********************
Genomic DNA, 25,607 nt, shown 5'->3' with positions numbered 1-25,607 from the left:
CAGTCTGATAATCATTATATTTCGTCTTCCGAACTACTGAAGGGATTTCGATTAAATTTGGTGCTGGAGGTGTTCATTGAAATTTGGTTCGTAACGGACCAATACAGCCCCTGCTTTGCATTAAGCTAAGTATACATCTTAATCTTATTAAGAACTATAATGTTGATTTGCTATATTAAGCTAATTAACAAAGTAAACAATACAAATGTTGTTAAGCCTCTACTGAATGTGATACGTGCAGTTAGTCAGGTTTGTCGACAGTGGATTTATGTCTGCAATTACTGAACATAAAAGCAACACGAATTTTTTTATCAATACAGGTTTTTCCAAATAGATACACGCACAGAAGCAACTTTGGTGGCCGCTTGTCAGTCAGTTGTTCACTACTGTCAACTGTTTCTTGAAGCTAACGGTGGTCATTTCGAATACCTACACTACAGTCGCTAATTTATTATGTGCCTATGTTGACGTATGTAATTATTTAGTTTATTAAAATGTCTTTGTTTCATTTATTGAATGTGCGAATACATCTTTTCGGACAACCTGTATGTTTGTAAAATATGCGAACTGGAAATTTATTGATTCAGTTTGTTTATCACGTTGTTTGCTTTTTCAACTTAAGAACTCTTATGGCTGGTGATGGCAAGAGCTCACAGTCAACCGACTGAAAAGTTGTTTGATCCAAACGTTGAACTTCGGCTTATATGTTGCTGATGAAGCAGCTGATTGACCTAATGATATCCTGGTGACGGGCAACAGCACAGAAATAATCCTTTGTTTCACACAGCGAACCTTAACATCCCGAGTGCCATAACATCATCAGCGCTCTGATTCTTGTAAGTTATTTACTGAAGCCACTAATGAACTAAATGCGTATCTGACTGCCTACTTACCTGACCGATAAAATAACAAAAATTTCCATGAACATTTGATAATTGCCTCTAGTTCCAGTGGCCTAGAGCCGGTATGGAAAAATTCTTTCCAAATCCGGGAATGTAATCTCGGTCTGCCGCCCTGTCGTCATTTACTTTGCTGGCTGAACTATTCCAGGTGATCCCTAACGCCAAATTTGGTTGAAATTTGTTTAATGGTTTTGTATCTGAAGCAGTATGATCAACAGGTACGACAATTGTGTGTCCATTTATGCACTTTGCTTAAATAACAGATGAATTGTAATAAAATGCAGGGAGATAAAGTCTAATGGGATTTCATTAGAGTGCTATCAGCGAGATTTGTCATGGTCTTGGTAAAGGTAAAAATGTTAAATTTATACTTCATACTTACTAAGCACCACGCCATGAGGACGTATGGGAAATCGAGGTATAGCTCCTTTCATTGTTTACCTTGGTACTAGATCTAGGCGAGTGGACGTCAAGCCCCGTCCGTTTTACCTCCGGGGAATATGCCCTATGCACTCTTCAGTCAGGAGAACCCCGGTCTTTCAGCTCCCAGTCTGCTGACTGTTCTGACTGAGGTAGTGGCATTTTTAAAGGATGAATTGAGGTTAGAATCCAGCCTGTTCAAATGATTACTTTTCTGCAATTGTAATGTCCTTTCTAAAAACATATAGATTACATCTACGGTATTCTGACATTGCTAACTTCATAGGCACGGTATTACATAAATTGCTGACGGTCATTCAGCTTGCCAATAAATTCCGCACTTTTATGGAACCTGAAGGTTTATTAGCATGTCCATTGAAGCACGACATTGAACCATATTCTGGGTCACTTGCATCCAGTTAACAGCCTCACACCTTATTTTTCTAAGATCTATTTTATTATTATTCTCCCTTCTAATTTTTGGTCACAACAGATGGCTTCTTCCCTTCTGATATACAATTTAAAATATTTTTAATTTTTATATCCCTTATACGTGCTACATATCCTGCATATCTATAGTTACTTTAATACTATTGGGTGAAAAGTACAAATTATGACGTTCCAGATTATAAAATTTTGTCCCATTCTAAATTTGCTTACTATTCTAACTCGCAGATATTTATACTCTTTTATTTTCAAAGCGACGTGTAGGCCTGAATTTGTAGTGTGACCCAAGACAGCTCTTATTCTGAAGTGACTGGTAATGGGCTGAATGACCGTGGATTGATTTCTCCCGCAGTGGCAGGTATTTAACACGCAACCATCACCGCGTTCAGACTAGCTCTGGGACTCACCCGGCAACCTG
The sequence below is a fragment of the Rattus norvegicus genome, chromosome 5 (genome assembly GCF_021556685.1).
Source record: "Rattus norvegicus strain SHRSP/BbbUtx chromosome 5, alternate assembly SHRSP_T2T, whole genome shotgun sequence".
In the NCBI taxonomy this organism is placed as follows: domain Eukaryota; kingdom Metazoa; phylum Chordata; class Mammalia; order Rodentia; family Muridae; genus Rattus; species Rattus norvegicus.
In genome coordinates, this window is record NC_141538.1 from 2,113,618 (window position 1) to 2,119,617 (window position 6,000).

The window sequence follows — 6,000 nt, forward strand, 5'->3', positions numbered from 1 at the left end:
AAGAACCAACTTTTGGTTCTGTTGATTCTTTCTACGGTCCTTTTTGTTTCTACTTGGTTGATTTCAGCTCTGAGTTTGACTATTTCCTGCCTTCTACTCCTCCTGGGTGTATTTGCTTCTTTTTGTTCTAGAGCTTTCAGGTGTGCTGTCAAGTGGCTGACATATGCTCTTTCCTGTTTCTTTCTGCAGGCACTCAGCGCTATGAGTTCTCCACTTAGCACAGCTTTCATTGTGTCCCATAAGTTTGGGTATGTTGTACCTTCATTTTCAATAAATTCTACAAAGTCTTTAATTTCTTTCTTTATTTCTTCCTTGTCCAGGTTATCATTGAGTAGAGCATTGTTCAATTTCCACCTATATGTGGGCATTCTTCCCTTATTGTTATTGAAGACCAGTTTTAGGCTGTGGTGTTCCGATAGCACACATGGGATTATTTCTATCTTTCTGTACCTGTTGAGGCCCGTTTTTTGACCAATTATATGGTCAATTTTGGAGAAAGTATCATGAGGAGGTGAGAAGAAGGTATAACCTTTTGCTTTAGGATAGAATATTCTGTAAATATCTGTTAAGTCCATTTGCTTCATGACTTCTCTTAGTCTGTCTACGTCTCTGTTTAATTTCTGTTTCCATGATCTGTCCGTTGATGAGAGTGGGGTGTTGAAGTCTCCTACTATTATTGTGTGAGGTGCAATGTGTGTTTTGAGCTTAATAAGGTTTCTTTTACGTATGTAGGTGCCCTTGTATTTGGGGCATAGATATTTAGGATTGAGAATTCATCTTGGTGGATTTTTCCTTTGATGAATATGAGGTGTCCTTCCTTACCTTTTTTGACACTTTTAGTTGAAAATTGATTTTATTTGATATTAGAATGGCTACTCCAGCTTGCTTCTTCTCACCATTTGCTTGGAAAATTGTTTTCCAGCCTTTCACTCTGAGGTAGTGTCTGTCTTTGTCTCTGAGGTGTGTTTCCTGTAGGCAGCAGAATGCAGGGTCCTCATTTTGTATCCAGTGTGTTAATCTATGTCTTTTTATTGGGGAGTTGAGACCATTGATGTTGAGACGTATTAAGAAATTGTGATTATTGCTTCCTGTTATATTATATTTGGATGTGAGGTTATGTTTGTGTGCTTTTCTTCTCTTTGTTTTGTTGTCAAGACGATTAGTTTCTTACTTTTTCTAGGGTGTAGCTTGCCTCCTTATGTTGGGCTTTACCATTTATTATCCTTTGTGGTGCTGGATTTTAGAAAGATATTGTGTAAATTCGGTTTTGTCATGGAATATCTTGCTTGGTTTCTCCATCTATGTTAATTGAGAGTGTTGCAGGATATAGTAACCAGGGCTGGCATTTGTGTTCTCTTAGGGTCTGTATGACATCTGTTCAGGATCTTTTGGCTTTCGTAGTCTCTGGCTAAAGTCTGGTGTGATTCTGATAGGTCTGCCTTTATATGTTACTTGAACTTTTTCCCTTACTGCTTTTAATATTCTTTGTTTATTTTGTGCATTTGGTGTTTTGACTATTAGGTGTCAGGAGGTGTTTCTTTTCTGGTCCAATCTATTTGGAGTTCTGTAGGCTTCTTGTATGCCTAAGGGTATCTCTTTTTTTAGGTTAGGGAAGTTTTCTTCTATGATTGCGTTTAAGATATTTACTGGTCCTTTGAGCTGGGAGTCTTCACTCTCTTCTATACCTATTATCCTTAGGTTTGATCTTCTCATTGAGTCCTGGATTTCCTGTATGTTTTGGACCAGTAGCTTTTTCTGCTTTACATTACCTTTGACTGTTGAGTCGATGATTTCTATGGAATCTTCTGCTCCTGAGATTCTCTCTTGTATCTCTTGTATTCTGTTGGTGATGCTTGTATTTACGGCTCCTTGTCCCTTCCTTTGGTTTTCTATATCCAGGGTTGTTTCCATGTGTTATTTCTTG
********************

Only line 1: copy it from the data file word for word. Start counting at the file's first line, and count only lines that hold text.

Genomic DNA, 25,607 nt, shown 5'->3' with positions numbered 1-25,607 from the left: